Two years after Diane Schuler killed herself and seven others after driving the wrong way down the Taconic State Parkway, HBO aired a documentary about the crash. Michael Bastardi Jr., whose father and brother were killed in the accident, wanted no part of the film.
"The documentary was a complete farce," he said. "They had approached me several times, HBO, if I wanted to be on there and I refused."
Bastardi, of Yonkers, said he didnt want to be interviewed for the documentary because it was orchestrated by Schuler's husband, Daniel, and his attorney Dominic Barbara.
"I felt like this would be a one-sided story that would try to prop up Diane Schuler as a person who was so perfect," Bastardi said. "It turns out I was right."
Daniel Schuler insists his wife was not drunk or high at the time of accident, regardless of the toxicology reports. Bastardi said he does not care to debate the facts of the report with Schuler.
"I just want to try and get every possible answer I can on why this woman killed my family," Bastardi said.
Bastardi said he's still waiting to get into court for his two pending lawsuits in response to the accident. One lawsuit is against Warren Hance, the owner of the vehicle Diane Schuler was driving, and the second is against Diane Schuler's estate. Hance is Diane Schulers brother and the father of her three nieces, who were also killed in the crash.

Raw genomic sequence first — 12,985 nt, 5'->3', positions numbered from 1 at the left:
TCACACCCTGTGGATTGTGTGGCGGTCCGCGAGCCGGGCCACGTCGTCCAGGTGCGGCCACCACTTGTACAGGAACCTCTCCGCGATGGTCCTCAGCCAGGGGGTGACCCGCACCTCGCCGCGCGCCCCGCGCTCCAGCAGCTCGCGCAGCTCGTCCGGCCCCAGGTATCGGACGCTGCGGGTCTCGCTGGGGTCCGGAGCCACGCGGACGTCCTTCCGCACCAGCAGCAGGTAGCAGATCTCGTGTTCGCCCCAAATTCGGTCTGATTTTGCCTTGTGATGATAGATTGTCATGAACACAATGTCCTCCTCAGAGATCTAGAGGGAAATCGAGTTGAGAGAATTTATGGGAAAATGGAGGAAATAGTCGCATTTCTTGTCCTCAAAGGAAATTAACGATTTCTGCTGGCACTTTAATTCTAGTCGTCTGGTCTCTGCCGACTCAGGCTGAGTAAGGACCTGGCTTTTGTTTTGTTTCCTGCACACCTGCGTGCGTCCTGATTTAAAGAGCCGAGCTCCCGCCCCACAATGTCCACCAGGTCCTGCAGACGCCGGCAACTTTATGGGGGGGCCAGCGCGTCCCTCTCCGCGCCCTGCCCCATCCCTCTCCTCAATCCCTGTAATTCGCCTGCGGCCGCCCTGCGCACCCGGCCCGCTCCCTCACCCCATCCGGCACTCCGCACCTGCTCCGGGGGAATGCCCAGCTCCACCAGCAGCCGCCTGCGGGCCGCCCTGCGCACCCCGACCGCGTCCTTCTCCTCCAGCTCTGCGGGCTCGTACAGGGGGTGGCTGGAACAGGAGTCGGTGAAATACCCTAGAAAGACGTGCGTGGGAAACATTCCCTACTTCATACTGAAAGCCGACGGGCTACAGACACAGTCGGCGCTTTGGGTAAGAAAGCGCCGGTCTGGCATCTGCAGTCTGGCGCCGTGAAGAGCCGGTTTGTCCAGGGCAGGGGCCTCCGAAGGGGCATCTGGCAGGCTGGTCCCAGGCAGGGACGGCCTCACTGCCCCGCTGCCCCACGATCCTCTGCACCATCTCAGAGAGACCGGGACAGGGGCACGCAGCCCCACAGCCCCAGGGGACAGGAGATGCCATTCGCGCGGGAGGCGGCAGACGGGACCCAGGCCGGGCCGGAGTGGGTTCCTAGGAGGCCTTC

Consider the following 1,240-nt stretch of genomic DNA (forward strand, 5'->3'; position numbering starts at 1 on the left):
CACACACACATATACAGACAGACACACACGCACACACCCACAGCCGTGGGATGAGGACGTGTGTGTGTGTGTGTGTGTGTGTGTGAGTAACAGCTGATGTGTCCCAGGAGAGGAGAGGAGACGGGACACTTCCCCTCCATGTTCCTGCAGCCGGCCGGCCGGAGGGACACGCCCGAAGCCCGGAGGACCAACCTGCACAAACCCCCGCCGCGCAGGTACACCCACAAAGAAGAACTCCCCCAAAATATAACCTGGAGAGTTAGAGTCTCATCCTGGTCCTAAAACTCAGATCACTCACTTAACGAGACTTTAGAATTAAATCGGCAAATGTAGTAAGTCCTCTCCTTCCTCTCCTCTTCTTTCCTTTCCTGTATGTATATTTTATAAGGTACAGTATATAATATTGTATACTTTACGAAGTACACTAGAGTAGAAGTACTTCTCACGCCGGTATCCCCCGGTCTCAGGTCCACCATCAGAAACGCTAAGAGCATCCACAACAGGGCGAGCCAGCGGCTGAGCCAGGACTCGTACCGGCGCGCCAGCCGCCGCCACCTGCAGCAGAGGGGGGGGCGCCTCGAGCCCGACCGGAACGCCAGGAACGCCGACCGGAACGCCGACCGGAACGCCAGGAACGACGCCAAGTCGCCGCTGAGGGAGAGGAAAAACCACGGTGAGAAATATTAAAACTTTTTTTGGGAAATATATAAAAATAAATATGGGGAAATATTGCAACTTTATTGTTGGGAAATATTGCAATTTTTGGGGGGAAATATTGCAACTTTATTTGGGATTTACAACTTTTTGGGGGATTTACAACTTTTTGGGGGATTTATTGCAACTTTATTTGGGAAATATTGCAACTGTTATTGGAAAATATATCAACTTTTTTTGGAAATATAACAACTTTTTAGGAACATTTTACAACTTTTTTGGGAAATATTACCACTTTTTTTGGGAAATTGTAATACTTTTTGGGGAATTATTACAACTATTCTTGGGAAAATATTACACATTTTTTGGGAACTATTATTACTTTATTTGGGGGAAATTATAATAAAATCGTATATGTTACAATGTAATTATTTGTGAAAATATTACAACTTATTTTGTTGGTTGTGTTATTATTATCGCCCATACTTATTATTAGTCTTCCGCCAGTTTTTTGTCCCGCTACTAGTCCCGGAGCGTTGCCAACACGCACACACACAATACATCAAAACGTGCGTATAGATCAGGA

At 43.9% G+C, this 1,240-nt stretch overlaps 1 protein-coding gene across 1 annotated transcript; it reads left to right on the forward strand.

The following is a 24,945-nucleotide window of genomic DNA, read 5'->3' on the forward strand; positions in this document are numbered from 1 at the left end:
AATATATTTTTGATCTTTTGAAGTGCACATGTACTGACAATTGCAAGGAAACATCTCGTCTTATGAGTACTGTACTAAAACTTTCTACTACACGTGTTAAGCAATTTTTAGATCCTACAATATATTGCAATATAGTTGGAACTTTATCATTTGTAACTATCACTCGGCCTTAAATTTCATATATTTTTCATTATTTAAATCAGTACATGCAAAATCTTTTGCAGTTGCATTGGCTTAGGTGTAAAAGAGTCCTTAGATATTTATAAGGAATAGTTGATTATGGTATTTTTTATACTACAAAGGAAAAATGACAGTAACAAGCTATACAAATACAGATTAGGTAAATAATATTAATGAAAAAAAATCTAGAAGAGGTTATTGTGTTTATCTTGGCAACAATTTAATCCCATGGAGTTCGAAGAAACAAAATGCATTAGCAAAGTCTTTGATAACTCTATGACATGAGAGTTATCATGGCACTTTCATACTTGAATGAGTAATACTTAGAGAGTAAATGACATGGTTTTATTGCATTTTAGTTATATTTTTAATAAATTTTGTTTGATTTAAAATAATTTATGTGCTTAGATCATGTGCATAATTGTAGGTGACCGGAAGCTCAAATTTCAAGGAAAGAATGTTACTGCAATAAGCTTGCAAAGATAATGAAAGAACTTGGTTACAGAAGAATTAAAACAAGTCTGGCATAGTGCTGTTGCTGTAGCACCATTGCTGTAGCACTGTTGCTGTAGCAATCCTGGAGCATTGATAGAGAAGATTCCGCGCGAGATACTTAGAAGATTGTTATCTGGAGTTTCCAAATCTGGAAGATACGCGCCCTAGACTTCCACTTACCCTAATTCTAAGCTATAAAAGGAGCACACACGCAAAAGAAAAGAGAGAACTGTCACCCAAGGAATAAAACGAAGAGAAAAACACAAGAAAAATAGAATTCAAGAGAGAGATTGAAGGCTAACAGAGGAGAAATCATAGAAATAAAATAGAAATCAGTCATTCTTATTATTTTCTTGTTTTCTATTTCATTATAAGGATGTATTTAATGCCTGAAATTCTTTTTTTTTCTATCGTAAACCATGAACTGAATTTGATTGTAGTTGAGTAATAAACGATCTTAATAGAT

His attorneys recommended he seek a civil lawsuit because it would get further and potentially answer more questions about the crash.
"We felt there was a lot more to this story that hadn't come out," Bastardi said. "I want the answers to a lot of questions that weren't answered. I want to get to the bottom of everyone that was involved in this case."
Everything has been filed for his lawsuits due to deadlines, according to Bastardi who said the case should now start moving more quickly.
Sen. Charles Fuschillo, a state legislator from Long Island, is pushing for a bill that would make it a felony to drive the wrong-way on a highway either knowingly or while intoxicated. Bastardi, whose family has a book about the tragedy, said he has been following the bill closely and hopes it will be passed.